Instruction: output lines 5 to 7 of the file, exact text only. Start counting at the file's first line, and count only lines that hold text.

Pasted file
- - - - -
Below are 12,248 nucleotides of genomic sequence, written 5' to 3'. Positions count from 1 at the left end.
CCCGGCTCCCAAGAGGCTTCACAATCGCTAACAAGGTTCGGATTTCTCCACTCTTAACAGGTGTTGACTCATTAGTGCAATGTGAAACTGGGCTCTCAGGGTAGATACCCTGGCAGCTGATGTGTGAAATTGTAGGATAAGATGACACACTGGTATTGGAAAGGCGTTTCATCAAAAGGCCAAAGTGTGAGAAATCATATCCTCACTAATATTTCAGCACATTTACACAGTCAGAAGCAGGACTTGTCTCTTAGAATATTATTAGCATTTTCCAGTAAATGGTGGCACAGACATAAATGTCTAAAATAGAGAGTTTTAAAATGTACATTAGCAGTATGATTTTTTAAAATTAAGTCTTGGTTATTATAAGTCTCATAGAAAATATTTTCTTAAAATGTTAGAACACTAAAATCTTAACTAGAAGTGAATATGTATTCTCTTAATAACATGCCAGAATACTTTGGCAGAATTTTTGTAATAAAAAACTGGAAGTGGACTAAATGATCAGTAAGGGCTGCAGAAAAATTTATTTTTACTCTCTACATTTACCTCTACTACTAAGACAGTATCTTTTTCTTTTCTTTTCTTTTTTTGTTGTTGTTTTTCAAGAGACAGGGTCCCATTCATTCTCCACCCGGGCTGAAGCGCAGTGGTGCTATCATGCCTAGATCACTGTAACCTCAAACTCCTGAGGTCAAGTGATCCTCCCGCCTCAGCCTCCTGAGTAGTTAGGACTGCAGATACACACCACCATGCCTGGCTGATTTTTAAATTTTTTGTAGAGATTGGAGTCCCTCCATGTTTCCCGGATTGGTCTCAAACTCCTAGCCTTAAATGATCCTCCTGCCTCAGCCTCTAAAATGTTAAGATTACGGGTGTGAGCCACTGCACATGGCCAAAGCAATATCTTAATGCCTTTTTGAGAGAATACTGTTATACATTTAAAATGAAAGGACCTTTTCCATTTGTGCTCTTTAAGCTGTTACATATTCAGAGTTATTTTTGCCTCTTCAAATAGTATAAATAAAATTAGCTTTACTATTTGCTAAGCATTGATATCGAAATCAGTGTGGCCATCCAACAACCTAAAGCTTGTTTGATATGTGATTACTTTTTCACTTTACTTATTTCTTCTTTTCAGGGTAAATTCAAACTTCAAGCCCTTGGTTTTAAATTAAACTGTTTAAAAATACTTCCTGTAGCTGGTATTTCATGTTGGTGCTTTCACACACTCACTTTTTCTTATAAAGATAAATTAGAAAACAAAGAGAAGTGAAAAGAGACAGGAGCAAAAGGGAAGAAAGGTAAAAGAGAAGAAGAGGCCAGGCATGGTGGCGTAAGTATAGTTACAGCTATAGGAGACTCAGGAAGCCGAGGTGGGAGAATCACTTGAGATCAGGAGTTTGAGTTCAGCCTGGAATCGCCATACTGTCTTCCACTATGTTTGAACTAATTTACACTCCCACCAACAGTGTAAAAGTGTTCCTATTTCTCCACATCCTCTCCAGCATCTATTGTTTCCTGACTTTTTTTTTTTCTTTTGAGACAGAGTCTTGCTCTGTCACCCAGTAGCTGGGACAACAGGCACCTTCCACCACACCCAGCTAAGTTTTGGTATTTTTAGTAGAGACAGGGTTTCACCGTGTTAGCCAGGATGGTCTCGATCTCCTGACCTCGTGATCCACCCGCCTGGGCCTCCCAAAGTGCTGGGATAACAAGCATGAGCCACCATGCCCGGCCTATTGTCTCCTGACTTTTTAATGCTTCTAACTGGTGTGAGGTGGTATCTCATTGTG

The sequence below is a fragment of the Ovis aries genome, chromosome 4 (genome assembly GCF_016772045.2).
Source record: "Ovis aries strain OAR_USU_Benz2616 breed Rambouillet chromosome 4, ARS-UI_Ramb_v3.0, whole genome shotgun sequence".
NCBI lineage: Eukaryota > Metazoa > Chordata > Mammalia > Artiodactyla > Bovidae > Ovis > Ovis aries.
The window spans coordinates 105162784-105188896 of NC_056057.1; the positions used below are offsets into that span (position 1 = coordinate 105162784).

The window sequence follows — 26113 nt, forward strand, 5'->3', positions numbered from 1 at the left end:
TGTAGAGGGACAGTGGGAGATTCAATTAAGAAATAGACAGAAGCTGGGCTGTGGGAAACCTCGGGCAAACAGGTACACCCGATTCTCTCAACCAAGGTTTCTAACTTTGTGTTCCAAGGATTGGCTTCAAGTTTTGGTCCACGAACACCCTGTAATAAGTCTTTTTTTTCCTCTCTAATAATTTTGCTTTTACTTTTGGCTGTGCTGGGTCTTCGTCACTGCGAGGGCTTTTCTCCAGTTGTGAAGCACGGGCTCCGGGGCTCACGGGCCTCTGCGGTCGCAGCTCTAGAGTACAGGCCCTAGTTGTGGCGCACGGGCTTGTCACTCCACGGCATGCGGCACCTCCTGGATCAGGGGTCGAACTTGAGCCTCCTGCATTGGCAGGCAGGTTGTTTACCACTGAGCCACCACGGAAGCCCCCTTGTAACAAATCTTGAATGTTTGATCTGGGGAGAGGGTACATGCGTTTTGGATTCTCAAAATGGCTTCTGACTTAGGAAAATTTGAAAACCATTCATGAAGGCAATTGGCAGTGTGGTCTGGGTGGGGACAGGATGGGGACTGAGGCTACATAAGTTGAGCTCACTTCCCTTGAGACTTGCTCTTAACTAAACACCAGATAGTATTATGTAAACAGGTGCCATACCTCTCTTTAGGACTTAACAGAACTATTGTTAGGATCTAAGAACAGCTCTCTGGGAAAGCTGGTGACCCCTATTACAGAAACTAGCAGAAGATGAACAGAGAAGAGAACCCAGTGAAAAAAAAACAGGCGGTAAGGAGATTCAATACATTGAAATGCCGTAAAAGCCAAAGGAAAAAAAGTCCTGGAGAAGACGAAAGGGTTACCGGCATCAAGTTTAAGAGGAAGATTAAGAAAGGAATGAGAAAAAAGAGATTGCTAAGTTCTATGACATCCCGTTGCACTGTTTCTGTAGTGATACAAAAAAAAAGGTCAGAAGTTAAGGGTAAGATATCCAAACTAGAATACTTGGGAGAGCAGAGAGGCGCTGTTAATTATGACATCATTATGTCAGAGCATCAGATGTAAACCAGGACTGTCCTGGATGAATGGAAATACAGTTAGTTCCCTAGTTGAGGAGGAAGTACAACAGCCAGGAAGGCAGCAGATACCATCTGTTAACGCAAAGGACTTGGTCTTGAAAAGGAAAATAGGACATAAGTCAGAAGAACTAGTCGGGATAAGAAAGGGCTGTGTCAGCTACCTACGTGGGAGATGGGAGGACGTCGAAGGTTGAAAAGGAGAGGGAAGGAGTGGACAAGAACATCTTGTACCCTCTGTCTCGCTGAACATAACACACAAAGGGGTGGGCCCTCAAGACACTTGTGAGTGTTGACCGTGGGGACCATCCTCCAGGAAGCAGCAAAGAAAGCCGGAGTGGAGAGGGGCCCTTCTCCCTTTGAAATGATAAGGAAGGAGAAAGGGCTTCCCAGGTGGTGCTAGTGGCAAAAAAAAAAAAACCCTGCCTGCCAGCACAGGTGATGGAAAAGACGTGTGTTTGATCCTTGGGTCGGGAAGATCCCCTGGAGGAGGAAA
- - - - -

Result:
NCBI lineage: Eukaryota > Metazoa > Chordata > Mammalia > Artiodactyla > Bovidae > Ovis > Ovis aries.
The window spans coordinates 105162784-105188896 of NC_056057.1; the positions used below are offsets into that span (position 1 = coordinate 105162784).

The window sequence follows — 26113 nt, forward strand, 5'->3', positions numbered from 1 at the left end: